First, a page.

by Craig Howieson
An enormous rock record of recklessness and precision, Cloud Nothings provide a reprieve from entropy and a timely reminder of comfort in sound
There is a strange duality that comes with the passing of time. As it relentlessly marches on, we pick up clues to answer the questions that hang over us. Yet on the underside of each upturned stone, there are yet more questions. It is a constant cycle of repetition to the end – requiring devotion to the pursuit of knowing your own heart and mind.
A dogged angst has followed Dylan Baldi throughout his time as the songwriter in chief for Cloud Nothings. Laced with self-doubt and alienation, his songs have always carried an exhausted frustration at the world around him. On Wasted Days, a standout from the 2012 record Attack on Memory (and their first dalliance with Steve Albini), when Baldi sang ‘I thought I would be more than this,’ he displayed a startling level of defeatism for someone still so young.
It was more than just a hint at the thoughts and themes that would come to shape his lyrical output as we bore witness to his inner battle to measure his self-worth and perception of failure. Now almost ten years later, he may still be asking similar questions, but this time he has moved beyond aligning self-worth with success – choosing instead to question the impact he has on the world and the lives of those around him.
When discussing his discography in our recent interview, Baldi stated, ‘I guess all the records… felt like they’re about ageing… each album had an almost fatalistic ageing perspective.’ Once again utilising this ageing perspective on the band’s new album, The Shadow I Remember, Baldi finds some sense of comfort. Whether that is in contentment with the life he has made (‘I never wanted more / and I would live alright / I never wanted something more than what I could be in this life’ – Only Light), or in recognising the importance of practising self-care (‘I need to take time for me / to believe in what I can be’ – Sound Of Alarm), his lyrical mantras are no longer as weighed down as they once were; now acting as a rallying call for change rather than exhausted sloganeering.
Baldi has always flirted with extremes – leaping like a trapeze artist from the sweetest of pop-punk melodies to the harshest of noise rock sounds, often within the same bar, never mind the same song. Working again with Steve Albini – who seems to recognise the group’s penchant for controlled chaos – The Shadow I Remember is the perfect matrimony of the two; a melee of butterfly kisses and rattlesnake shakes.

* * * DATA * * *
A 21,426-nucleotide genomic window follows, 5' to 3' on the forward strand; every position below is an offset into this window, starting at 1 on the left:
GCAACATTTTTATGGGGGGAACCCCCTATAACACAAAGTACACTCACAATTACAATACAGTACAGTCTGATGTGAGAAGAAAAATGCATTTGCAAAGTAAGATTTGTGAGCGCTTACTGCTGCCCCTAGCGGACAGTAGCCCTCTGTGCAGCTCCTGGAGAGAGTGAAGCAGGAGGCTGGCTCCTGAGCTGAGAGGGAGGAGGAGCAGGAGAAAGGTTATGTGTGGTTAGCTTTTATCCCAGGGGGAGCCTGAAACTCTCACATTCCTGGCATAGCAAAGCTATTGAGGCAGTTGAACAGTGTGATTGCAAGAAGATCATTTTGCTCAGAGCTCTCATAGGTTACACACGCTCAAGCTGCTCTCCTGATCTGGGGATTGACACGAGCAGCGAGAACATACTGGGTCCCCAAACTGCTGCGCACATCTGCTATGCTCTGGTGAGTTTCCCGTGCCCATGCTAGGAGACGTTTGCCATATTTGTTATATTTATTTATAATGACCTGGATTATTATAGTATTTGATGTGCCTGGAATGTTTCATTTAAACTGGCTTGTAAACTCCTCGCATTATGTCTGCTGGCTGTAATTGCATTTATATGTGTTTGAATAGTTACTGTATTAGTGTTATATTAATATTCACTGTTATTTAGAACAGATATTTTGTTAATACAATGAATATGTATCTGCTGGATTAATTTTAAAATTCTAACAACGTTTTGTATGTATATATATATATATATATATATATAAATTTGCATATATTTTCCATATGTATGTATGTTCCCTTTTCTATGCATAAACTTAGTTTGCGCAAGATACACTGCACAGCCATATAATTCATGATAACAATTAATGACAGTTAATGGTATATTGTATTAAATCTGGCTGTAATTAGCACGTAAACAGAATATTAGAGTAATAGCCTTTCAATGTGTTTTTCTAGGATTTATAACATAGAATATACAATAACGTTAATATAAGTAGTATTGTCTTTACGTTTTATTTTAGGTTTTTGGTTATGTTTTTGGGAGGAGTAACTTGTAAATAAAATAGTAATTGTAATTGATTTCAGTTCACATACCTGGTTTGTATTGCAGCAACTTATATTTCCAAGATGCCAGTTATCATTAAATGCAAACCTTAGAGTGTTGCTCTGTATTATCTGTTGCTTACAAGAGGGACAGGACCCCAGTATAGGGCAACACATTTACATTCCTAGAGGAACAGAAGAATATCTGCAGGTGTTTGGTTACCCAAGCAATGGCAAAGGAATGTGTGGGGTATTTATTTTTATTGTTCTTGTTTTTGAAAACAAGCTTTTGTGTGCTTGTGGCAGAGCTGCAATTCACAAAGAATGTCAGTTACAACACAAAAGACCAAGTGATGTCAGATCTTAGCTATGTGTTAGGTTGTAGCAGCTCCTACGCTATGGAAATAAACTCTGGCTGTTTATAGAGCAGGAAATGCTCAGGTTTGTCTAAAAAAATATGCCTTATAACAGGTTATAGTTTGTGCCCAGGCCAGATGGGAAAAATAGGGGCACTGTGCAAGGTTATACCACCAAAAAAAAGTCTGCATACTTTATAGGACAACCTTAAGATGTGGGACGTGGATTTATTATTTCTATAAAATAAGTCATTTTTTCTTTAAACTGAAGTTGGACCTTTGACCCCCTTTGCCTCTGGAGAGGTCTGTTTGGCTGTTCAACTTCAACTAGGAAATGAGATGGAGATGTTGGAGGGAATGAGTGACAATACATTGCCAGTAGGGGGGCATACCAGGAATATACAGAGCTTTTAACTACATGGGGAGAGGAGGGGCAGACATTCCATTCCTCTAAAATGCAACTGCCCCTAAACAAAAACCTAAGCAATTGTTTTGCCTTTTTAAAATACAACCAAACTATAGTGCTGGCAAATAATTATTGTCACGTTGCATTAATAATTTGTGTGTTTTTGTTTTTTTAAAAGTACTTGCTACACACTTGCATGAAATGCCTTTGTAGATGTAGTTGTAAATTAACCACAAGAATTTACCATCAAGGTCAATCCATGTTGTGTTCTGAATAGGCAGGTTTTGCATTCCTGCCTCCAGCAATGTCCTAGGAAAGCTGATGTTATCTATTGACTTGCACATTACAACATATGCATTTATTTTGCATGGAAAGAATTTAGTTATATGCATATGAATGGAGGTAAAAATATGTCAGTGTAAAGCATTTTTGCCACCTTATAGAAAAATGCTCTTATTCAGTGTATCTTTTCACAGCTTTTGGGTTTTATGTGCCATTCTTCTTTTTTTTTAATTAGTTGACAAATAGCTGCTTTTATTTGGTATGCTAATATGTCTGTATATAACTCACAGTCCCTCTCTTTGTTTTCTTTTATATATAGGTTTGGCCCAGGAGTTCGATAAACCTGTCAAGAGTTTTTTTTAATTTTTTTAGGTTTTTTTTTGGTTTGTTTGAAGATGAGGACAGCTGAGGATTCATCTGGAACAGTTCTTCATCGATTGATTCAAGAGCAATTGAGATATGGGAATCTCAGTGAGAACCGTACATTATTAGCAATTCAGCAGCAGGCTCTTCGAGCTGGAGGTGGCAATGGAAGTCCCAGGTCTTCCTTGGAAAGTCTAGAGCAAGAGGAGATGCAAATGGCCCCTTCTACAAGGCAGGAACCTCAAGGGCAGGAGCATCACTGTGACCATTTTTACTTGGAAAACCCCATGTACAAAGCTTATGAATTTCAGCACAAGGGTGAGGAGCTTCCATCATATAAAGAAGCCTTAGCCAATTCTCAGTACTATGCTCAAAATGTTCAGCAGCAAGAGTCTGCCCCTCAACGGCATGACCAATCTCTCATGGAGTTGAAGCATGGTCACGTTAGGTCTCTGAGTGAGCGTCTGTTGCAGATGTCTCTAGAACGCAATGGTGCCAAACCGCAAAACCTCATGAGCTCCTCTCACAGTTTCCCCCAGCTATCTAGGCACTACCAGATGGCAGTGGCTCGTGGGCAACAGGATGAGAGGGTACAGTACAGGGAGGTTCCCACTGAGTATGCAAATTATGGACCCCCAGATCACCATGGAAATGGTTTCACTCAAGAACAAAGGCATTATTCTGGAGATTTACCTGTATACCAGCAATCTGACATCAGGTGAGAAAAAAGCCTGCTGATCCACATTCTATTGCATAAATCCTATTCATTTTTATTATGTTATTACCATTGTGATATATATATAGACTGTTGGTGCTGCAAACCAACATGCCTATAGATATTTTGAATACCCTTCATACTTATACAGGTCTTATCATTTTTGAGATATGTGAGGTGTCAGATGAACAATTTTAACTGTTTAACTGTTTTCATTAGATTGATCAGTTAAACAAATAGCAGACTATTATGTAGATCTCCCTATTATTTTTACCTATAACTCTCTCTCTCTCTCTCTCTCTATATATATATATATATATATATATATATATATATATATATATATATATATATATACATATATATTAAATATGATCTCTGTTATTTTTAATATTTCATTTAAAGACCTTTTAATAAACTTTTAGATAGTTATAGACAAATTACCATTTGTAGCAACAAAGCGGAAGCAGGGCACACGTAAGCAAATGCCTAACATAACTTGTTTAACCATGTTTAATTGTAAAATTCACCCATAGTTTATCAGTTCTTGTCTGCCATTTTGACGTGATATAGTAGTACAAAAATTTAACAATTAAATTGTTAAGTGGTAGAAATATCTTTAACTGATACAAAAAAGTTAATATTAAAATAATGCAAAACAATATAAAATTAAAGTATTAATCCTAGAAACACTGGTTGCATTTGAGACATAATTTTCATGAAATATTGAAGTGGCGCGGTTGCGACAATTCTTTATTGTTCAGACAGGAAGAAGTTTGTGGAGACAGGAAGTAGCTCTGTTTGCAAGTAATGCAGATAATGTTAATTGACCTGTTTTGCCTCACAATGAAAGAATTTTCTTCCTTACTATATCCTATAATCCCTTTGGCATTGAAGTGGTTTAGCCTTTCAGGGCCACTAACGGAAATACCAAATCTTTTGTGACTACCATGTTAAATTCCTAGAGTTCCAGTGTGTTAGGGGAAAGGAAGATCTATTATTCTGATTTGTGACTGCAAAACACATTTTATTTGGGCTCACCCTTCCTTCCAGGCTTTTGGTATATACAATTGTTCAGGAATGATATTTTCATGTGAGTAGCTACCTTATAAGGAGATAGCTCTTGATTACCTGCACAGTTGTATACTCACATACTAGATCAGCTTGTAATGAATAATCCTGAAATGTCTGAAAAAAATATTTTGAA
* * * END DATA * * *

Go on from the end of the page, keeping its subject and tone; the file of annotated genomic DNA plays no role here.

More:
Seeking sense in the love of another The Spirit Of finds the band in jubilant form, as Baldi’s probing guitar lines elbow at the ribs of tumbling drums. After a brief dissolution into snarled vocals at the midway point, a jostling gang chant blazes to a collapsing end of discordant noise. Dissonance has never sounded so euphoric. Elsewhere on It’s Love, the eerie semitone trill of guitars races into an early naughts’ garage rock anthem, complete with a call and response chorus and Baldi’s uniquely brutal take of a Nick Valensi guitar lick.
The Shadow I Remember is an album of pop songs, first and foremost, but like appreciating the shades of purple that accompany a busted lip, you sometimes have to put in a little work to find the beauty. Cloud Nothings like to pummel their songs into misshapen trinkets; the sort of items you find at the back of a cupboard when spring cleaning, bent and broken, but stuffed with so many memories and providing such a warm embrace of nostalgic comfort that you can’t bear to part with them.
Baldi is wise to the power of rock and roll – wielding its source of release as a tool against the oppressive weight of getting older. As he continues to evaluate and question his life, locked in a battle with the cycle that defines us all, he has lost some of the fatalism that appeared in his earlier work. On Only Light, he sets himself a challenge to ‘reset or regret.’ There is a line in the sand on The Shadow I Remember – a motivation to concentrate on changing what can be changed, and not focus on the past which is a fixed part of us all. In the final moments of album closer, The Room It Was, Baldi repeatedly howls the record’s title. The shadow of our past follows us all, but Baldi is determined not to live under it.
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